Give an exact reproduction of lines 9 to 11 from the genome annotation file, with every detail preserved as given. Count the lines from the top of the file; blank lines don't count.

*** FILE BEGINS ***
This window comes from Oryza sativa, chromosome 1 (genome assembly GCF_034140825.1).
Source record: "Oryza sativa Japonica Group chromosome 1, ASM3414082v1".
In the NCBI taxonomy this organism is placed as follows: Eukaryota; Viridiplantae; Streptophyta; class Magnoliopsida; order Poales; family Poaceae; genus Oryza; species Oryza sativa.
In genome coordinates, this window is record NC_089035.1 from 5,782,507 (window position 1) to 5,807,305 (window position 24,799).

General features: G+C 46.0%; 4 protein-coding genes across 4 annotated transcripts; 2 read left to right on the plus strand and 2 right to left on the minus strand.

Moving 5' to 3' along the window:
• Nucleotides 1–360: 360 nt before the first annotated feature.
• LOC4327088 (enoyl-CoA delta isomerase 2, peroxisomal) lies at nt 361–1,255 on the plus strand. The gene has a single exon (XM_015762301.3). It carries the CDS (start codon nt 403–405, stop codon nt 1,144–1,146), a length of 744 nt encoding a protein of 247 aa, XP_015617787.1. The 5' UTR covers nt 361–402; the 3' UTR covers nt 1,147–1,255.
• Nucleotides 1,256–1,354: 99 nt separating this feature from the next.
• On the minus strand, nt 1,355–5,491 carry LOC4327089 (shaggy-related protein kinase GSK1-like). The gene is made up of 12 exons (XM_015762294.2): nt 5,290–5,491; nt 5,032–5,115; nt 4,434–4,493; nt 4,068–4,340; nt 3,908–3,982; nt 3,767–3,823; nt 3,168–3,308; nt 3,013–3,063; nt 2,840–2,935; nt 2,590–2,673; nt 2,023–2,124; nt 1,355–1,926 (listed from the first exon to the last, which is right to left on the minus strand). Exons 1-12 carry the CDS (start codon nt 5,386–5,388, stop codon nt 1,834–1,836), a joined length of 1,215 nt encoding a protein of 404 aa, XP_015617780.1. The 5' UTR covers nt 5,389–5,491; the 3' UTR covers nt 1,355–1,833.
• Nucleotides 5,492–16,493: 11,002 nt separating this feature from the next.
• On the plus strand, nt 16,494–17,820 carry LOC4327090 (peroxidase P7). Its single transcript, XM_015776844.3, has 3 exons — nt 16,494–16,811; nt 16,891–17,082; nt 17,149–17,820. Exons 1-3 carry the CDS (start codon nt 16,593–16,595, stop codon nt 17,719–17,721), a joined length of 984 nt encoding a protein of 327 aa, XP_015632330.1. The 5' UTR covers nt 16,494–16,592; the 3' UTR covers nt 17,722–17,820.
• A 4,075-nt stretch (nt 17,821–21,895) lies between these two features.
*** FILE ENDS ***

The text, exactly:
• Nucleotides 1,256–1,354: 99 nt separating this feature from the next.
• On the minus strand, nt 1,355–5,491 carry LOC4327089 (shaggy-related protein kinase GSK1-like). The gene is made up of 12 exons (XM_015762294.2): nt 5,290–5,491; nt 5,032–5,115; nt 4,434–4,493; nt 4,068–4,340; nt 3,908–3,982; nt 3,767–3,823; nt 3,168–3,308; nt 3,013–3,063; nt 2,840–2,935; nt 2,590–2,673; nt 2,023–2,124; nt 1,355–1,926 (listed from the first exon to the last, which is right to left on the minus strand). Exons 1-12 carry the CDS (start codon nt 5,386–5,388, stop codon nt 1,834–1,836), a joined length of 1,215 nt encoding a protein of 404 aa, XP_015617780.1. The 5' UTR covers nt 5,389–5,491; the 3' UTR covers nt 1,355–1,833.
• Nucleotides 5,492–16,493: 11,002 nt separating this feature from the next.